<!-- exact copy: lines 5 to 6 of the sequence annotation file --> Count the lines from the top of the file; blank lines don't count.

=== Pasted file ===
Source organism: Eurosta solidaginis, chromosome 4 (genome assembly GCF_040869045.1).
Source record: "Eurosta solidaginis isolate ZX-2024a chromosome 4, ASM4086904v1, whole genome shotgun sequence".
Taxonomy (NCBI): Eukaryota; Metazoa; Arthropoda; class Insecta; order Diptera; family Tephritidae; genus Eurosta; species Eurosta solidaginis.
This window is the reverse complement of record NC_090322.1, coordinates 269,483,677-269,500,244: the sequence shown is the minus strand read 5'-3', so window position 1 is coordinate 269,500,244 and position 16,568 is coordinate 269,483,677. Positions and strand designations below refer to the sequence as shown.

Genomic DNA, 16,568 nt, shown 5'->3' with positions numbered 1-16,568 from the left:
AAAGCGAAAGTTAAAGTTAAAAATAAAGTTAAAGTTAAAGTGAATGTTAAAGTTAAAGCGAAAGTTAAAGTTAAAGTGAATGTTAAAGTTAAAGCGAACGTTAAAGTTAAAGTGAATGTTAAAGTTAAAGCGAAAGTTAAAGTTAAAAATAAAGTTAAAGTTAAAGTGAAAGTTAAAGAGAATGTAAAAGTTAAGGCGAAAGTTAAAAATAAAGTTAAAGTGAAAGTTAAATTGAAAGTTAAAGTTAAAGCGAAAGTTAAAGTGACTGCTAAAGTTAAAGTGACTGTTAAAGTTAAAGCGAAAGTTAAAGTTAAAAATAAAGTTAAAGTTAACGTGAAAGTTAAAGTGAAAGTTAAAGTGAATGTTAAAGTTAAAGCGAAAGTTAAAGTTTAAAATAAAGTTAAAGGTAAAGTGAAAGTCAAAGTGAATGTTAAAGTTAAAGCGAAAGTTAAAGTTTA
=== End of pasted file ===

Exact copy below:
Genomic DNA, 16,568 nt, shown 5'->3' with positions numbered 1-16,568 from the left:
AAAGCGAAAGTTAAAGTTAAAAATAAAGTTAAAGTTAAAGTGAATGTTAAAGTTAAAGCGAAAGTTAAAGTTAAAGTGAATGTTAAAGTTAAAGCGAACGTTAAAGTTAAAGTGAATGTTAAAGTTAAAGCGAAAGTTAAAGTTAAAAATAAAGTTAAAGTTAAAGTGAAAGTTAAAGAGAATGTAAAAGTTAAGGCGAAAGTTAAAAATAAAGTTAAAGTGAAAGTTAAATTGAAAGTTAAAGTTAAAGCGAAAGTTAAAGTGACTGCTAAAGTTAAAGTGACTGTTAAAGTTAAAGCGAAAGTTAAAGTTAAAAATAAAGTTAAAGTTAACGTGAAAGTTAAAGTGAAAGTTAAAGTGAATGTTAAAGTTAAAGCGAAAGTTAAAGTTTAAAATAAAGTTAAAGGTAAAGTGAAAGTCAAAGTGAATGTTAAAGTTAAAGCGAAAGTTAAAGTTTA